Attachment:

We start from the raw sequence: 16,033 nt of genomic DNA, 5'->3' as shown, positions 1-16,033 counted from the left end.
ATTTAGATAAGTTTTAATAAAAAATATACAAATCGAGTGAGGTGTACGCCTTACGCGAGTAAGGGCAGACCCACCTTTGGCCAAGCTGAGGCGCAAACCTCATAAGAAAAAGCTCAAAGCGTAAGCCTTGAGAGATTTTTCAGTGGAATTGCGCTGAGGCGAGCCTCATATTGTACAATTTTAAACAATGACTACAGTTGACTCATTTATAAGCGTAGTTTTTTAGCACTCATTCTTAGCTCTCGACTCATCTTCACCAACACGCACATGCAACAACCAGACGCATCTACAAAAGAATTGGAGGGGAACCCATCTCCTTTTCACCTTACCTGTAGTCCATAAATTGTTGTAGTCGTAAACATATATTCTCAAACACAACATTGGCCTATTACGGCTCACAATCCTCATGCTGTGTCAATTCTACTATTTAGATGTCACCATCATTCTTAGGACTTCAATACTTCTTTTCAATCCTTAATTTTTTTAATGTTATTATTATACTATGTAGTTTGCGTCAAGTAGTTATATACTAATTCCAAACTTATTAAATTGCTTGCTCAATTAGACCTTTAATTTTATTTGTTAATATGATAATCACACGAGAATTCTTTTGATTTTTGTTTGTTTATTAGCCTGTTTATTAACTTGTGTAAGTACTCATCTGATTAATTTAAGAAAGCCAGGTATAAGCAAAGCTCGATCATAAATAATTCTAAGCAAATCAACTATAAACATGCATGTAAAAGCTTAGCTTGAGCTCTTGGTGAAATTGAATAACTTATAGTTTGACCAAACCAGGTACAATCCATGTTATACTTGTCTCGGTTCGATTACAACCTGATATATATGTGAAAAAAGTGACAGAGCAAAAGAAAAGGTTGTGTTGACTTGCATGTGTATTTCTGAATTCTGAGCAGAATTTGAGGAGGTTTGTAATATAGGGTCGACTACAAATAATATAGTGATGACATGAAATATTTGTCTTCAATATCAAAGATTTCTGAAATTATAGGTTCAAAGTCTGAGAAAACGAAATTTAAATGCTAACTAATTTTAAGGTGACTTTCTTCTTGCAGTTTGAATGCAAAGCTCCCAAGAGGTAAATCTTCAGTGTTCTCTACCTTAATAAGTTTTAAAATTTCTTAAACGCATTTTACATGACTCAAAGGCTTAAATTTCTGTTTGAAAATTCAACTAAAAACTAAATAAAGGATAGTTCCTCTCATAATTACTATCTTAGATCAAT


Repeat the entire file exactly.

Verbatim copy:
We start from the raw sequence: 16,033 nt of genomic DNA, 5'->3' as shown, positions 1-16,033 counted from the left end.
ATTTAGATAAGTTTTAATAAAAAATATACAAATCGAGTGAGGTGTACGCCTTACGCGAGTAAGGGCAGACCCACCTTTGGCCAAGCTGAGGCGCAAACCTCATAAGAAAAAGCTCAAAGCGTAAGCCTTGAGAGATTTTTCAGTGGAATTGCGCTGAGGCGAGCCTCATATTGTACAATTTTAAACAATGACTACAGTTGACTCATTTATAAGCGTAGTTTTTTAGCACTCATTCTTAGCTCTCGACTCATCTTCACCAACACGCACATGCAACAACCAGACGCATCTACAAAAGAATTGGAGGGGAACCCATCTCCTTTTCACCTTACCTGTAGTCCATAAATTGTTGTAGTCGTAAACATATATTCTCAAACACAACATTGGCCTATTACGGCTCACAATCCTCATGCTGTGTCAATTCTACTATTTAGATGTCACCATCATTCTTAGGACTTCAATACTTCTTTTCAATCCTTAATTTTTTTAATGTTATTATTATACTATGTAGTTTGCGTCAAGTAGTTATATACTAATTCCAAACTTATTAAATTGCTTGCTCAATTAGACCTTTAATTTTATTTGTTAATATGATAATCACACGAGAATTCTTTTGATTTTTGTTTGTTTATTAGCCTGTTTATTAACTTGTGTAAGTACTCATCTGATTAATTTAAGAAAGCCAGGTATAAGCAAAGCTCGATCATAAATAATTCTAAGCAAATCAACTATAAACATGCATGTAAAAGCTTAGCTTGAGCTCTTGGTGAAATTGAATAACTTATAGTTTGACCAAACCAGGTACAATCCATGTTATACTTGTCTCGGTTCGATTACAACCTGATATATATGTGAAAAAAGTGACAGAGCAAAAGAAAAGGTTGTGTTGACTTGCATGTGTATTTCTGAATTCTGAGCAGAATTTGAGGAGGTTTGTAATATAGGGTCGACTACAAATAATATAGTGATGACATGAAATATTTGTCTTCAATATCAAAGATTTCTGAAATTATAGGTTCAAAGTCTGAGAAAACGAAATTTAAATGCTAACTAATTTTAAGGTGACTTTCTTCTTGCAGTTTGAATGCAAAGCTCCCAAGAGGTAAATCTTCAGTGTTCTCTACCTTAATAAGTTTTAAAATTTCTTAAACGCATTTTACATGACTCAAAGGCTTAAATTTCTGTTTGAAAATTCAACTAAAAACTAAATAAAGGATAGTTCCTCTCATAATTACTATCTTAGATCAAT